The remaining two chapters in Part Two examine the essential challenges for virtual teams: management, including handling conflicts, and cultural diversity. Chapter Five focuses on management challenges inherent in virtual teams, such as “geographic distance, cultural diversity, logistical challenges, and the reliance on computer-mediated communication” (p. 58). The authors advise that virtual team leaders can assist the team to develop a unique team identity and culture by fostering an atmosphere of trust and respect through mentoring and motivating the team members, creating a common mission, and rewarding members for their contributions. More importantly, team leaders should help the team develop a “global identity,” which assists members in perceiving themselves as belonging to a global community, as well as communicating and sharing information with members of other cultures rather than one particular culture. Diversity among virtual team members may then be seen as an “opportunity rather than an obstacle” (p. 73). In Chapter Six, the authors develop these ideas further, but first define culture as “shared values, beliefs, and standards of behaviors of a particular group of people…culture is learned…expressed as behavior…and is dynamic and adaptive” (p. 86). The authors further define culture as “the shared values, beliefs, and routine patterns of behavior of employees in an organization” (p. 86). Theories and models of intercultural communication, social identity, knowledge sharing, shared mental models, and conflict resolution are discussed and critiqued in relation to developing global virtual teams.

 

Part Three, Guidelines for Structuring Successful Virtual Team Projects, is composed of three chapters, including guidelines to assist faculty members and students to design and carry out effective virtual team projects. The first two chapters in this section provide practical advice on best practices for virtual team members and for faculty managing them. Many of the concepts presented in these chapters are developed from the models and theories discussed in earlier chapters of the text. Wenger’s (1998) concepts of Communities of Practice are explored in relationship to virtual teams in Chapter Nine, providing notions of how these concepts can be used to develop virtual teams while also providing a critique of how these concepts may be oppressive or not attentive to individual team member’s needs. Global Citizenship is discussed as a result of changed perceptions of space and time due to the development of technology that allows instantaneous communication and interactions, allowing students to recognize their place in the global community. The case study that closes the book explores a collaborative team project in which students from the United States and Ireland worked virtually together to produce technical documentation, illustrating many of the concepts examined earlier. The resource list contains many references to articles and books, but perhaps the list of websites, collaborative software and files sharing tools, and team building games will be most useful to students and faculty members.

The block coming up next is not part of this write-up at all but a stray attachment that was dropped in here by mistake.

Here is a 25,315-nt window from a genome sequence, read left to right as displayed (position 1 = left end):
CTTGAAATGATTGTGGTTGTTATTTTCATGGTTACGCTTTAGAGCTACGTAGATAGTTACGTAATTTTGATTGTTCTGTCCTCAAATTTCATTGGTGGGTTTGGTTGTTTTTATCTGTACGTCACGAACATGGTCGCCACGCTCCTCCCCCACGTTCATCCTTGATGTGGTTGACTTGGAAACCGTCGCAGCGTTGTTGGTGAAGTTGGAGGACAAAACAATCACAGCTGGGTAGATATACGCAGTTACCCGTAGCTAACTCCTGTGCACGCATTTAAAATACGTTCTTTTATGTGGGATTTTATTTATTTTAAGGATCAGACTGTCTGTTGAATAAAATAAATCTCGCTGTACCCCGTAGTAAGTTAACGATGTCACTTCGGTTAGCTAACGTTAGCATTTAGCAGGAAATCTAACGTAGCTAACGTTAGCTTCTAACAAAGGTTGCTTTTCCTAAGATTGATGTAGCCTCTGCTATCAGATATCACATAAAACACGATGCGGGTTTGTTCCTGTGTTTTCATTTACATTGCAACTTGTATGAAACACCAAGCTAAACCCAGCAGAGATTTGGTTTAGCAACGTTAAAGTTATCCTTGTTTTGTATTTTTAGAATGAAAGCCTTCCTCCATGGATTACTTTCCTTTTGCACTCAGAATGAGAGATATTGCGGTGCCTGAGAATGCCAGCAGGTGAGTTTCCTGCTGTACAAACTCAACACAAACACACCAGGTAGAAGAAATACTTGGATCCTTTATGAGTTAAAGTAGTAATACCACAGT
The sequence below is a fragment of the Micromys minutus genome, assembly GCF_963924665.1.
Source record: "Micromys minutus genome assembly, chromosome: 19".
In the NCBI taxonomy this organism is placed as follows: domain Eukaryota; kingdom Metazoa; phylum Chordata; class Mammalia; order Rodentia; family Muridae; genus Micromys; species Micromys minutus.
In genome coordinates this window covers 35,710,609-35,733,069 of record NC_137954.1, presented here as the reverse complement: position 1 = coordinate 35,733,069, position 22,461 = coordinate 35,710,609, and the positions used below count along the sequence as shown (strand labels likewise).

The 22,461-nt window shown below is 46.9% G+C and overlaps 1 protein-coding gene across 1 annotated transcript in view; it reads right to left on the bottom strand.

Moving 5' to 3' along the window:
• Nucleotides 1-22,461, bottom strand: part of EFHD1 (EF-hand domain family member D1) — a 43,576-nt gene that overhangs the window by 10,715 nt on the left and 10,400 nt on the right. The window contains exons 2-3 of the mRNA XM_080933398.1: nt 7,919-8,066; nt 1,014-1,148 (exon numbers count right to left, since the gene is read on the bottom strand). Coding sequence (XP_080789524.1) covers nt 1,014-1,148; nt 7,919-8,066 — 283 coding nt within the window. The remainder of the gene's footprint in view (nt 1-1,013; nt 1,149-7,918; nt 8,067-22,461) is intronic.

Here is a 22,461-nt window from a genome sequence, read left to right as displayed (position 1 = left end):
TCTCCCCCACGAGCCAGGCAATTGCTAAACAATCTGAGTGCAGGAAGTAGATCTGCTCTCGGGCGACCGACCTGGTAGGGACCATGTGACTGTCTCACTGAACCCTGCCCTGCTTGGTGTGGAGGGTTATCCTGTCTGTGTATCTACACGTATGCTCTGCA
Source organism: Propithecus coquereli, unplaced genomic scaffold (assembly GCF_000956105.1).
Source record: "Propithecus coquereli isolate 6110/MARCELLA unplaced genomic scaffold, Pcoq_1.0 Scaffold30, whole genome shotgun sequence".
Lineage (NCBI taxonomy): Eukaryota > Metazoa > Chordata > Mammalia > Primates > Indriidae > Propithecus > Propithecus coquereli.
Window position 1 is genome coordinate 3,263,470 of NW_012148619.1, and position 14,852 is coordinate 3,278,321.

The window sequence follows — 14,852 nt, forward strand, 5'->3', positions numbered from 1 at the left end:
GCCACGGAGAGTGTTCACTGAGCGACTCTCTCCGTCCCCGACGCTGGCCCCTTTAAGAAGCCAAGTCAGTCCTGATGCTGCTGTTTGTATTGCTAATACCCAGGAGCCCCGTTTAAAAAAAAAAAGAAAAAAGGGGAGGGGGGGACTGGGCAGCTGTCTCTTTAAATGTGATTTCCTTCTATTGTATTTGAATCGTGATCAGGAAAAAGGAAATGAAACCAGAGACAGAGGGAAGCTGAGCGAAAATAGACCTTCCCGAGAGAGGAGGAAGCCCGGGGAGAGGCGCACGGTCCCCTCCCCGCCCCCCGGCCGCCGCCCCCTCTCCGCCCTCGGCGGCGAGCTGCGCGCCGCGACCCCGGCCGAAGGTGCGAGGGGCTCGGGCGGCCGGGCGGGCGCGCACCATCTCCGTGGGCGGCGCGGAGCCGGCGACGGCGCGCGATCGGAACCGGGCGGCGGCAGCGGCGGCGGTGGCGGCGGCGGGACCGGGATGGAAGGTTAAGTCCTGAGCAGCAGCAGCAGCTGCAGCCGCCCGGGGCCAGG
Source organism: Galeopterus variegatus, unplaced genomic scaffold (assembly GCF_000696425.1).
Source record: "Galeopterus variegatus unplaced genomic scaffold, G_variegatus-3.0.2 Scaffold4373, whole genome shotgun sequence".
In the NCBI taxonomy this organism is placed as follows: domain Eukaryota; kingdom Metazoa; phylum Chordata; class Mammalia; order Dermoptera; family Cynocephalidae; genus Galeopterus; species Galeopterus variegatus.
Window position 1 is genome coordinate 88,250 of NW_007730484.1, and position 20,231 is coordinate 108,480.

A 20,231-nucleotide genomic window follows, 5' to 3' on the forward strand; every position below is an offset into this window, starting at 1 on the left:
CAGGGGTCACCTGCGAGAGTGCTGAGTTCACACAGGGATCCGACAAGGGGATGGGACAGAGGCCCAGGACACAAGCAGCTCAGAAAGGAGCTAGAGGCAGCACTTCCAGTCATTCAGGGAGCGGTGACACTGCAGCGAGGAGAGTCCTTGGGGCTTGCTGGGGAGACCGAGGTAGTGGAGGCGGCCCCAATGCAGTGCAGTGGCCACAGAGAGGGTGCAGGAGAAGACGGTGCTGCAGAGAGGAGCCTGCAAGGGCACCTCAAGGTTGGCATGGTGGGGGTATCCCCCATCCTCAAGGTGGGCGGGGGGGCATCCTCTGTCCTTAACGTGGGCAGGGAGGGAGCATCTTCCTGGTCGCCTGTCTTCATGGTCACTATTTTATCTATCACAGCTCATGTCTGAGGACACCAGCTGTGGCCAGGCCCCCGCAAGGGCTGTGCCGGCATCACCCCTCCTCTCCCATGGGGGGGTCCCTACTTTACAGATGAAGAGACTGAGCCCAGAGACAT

The growth and proliferation of online classes and learning opportunities in higher education have created both challenges and opportunities. Flammia, Cleary, and Slattery have written a timely text that has a broader application beyond higher education, and may assist those who plan and carry out organizational development and virtual team building within organizations. Although the authors contend that the book is written to help students navigate and succeed in virtual team experiences, faculty members, human resource development professionals, trainers, and adult educators may also benefit from the theoretical and practical ideas presented.


References

 

Hartley, P. (1999).  Interpersonal communication (2nd ed.). London, UK: Routledge.

 

Maletzke, G. (1988). Massenkommunikationstheorien [Mass communication theories]. Tubingen, Germany: Niemeyer.

 

Wenger, E. T. (1998). Communities of practice: Learning, meaning and identity. Cambridge, UK: Cambridge University Press.




Cite This Article as: Teachers College Record, Date Published: August 03, 2017
https://www.tcrecord.org ID Number: 22118, Date Accessed: 12/4/2021 6:41:17 PM

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About the Author
  • Catherine Hansman
    Cleveland State University
    E-mail Author
    CATHERINE A. HANSMAN, Ph.D., is professor of Adult Learning and Development at Cleveland State University. She is co-editor of the Adult Education Quarterly, and her interests in mentoring, adult learners in higher education, and feminist inquiry are reflected in the many articles and book chapters she has published in peer-reviewed journals. She recently (2016) co-authored the book Educational Leadership and Organizational Management: Linking Theories to Practice published by Information Age Publishing.